The road to GP Fellowship can be a prolonged and complicated process that requires a considerable level of personal and academic commitment. Which is why it is important to plan your route before you embark on your journey towards General Practice in Australia to minimize hazards and too many unexpected hurdles. Working in General Practice in a country like Australia should be nothing but enjoyable and challenging and does not have to be knotty.
Let us guide you throughout your training and keep you on the right path to achieving registration to practice independently as a General Practitioner in Australia.
What is a GP Fellowship?
A GP Fellowship is a formal recognition of your academic and professional qualification that offers the registration required to practice as a General Practitioner in Australia.
There are various pathways to being recognized as a General Practitioner in Australia. Each GP Training program has specific eligibility criteria. As an applicant, you need to self-review your individual eligibility for each GP Training Program.
In Medicine, the term ‘fellow’ is used to describe a doctor who has completed advanced training in an area of medicine or surgery to become a specialist in that particular field. Each specialty the relevant academic institutions have their own set of regulations and training requirements. However, most institutions require the following to enter specialty training:
· Medical Degree
· 1-2 years of residency
Typically, specialty training would take 3 to 7 years depending on the specialty. Fully qualified specialists would supervise Trainee Specialists throughout these years. Trainee Specialists will have to sit for exams, undertake rigorous training, and complete all training requirements and then be elected to Fellowship.
Medical colleges have several pathways into general practice in Australia. Depending on the colleges, the flexibility offered in training and the support options may vary. There are two medical colleges through which you can obtain a GP Fellowship.
1. Australian College of Rural and Remote Medicine (ACRRM),
resulting in the qualification Fellowship of the Australian College of Rural and Remote Medicine (FACRRM) which is a four-year full-time equivalent qualification available to registrars on the Rural Pathway.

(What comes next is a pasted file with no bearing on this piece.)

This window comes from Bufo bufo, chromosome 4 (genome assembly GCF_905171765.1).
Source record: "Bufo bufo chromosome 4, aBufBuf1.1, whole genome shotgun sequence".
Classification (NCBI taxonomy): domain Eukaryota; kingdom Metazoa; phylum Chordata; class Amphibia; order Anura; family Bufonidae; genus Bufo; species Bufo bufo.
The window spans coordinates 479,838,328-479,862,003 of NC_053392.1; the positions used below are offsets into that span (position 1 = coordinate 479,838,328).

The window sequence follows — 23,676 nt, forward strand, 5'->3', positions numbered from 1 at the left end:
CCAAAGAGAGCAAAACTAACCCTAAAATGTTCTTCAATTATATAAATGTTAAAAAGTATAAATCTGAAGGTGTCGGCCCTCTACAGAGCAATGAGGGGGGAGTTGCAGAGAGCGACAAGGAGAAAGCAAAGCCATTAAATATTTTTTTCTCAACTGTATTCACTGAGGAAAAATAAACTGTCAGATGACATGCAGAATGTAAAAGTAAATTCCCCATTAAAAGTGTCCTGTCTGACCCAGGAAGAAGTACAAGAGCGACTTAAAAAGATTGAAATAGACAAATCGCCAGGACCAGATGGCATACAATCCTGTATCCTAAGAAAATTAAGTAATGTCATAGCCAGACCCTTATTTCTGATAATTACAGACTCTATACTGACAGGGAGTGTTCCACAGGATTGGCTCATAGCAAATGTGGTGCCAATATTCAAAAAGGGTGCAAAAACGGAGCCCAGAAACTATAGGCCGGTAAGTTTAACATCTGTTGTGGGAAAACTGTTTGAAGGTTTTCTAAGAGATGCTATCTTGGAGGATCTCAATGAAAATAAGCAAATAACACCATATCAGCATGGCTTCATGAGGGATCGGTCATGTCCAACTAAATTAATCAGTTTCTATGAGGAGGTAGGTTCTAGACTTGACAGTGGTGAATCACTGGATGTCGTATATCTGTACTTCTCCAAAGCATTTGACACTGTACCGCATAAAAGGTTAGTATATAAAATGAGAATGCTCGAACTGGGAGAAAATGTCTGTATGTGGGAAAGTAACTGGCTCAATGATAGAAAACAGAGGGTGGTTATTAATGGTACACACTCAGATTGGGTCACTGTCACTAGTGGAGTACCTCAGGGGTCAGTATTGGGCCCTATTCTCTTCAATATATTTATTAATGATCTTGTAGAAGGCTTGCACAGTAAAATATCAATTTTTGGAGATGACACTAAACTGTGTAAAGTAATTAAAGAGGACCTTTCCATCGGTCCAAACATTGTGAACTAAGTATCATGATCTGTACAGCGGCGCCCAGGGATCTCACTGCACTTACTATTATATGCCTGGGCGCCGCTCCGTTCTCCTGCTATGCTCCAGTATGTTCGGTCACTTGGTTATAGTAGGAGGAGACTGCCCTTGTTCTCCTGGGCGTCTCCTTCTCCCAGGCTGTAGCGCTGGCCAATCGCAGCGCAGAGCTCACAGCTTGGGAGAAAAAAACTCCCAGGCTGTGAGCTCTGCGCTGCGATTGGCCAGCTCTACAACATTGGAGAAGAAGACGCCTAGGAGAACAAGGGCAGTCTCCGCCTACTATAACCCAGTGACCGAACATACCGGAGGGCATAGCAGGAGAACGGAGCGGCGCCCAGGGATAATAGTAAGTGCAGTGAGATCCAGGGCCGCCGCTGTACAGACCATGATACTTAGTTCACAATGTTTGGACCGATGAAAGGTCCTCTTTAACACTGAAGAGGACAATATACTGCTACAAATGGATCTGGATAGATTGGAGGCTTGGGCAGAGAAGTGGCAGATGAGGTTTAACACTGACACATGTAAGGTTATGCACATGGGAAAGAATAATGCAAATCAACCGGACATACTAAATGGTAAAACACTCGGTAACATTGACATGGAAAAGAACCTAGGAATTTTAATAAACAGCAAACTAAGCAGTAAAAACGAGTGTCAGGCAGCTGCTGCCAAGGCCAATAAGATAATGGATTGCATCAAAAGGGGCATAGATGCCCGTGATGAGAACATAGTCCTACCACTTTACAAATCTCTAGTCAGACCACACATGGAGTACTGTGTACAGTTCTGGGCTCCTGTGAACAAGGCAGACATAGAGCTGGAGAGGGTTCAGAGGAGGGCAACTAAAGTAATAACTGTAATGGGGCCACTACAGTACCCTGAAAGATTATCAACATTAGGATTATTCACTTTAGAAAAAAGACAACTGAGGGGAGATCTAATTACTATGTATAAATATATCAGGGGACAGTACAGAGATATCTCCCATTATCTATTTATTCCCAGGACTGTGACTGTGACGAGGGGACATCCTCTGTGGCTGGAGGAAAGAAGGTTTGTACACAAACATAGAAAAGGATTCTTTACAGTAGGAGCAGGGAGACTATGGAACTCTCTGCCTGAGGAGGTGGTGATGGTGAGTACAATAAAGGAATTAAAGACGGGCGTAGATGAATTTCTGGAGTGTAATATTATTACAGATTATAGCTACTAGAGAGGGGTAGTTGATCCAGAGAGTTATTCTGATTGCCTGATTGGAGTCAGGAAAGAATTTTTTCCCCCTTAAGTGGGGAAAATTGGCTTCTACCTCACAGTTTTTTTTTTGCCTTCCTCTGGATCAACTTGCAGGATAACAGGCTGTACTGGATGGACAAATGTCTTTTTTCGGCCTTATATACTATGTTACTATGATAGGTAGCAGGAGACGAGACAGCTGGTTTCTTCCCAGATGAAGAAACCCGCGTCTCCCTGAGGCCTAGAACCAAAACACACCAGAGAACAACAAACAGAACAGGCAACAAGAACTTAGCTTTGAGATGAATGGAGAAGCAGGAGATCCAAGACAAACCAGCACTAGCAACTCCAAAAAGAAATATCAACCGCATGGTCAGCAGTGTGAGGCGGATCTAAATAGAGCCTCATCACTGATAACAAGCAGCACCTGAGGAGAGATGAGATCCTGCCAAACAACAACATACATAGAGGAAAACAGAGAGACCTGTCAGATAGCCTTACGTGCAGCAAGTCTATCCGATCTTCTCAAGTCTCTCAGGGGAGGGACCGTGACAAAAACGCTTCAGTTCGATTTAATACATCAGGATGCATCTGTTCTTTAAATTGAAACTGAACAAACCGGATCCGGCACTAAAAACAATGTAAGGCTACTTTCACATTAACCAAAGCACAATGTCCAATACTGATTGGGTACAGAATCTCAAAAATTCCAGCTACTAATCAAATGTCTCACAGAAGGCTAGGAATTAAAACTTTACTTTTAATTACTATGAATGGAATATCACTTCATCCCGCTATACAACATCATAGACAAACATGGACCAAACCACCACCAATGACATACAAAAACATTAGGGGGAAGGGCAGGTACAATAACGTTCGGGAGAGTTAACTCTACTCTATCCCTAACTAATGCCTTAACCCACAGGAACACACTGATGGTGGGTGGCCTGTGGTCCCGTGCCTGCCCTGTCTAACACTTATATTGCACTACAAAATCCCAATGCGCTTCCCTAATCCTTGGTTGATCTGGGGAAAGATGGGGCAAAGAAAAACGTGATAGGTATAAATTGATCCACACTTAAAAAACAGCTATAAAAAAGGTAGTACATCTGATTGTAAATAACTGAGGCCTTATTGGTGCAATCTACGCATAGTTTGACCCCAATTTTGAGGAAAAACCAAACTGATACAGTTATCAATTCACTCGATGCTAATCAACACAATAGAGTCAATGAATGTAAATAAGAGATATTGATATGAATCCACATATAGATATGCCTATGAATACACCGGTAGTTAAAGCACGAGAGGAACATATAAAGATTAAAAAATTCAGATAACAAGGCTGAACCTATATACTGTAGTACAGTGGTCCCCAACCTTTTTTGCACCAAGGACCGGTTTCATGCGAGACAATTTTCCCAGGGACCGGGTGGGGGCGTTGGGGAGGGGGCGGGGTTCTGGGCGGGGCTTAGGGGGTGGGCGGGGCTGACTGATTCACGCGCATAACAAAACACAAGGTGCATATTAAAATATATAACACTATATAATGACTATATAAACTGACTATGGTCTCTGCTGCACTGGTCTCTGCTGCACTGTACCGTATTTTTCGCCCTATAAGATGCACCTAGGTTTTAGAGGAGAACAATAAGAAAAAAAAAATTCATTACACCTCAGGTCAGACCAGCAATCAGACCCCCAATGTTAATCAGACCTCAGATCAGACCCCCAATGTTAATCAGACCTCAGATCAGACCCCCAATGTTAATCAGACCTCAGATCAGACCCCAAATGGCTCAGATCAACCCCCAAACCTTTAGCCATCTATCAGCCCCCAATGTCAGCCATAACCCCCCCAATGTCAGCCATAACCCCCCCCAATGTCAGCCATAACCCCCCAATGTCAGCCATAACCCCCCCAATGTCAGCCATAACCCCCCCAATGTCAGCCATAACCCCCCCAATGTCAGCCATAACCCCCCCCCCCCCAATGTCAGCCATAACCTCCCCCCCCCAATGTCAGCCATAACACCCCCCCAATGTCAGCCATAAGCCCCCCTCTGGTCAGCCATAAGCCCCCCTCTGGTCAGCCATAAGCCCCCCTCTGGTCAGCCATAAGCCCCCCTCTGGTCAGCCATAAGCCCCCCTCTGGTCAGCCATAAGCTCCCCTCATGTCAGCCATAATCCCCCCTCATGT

2. Royal Australian College of General Practitioners (RACGP),
resulting in the qualification Fellowship of the Royal Australian College of General Practitioners (FRACGP) which takes three-years equivalent to complete and is available to registrars on both the General and Rural Pathway.
RACGP also results in the Fellowship in Advanced Rural General Practice (FARGP),which is an additional qualification available to all registrars and is completed alongside FRACGP. The FARGP is a year of advanced skills training as part of the four-year program. These fellowships are accredited by the Australian Medical Council and open the door for general practitioner registration and the ability to work independently as a GP anywhere in Australia. Steps to Obtaining a FellowshipFellowship in Advanced Rural General Practice (FARGP)
These fellowships are accredited by the Australian Medical Council and open the door for general practitioner registration and the ability to work independently as a GP anywhere in Australia.
Steps to Obtaining a Fellowship
Generally, the steps for achieving Fellowship with RACGP or ACRRM are:
1. Successful completion of the
Australian General Practice Training (AGPT) program
2. Fulfilling training requirements
based on the medical college.
3. Successful completion of the exams
and assessments administered by the colleges.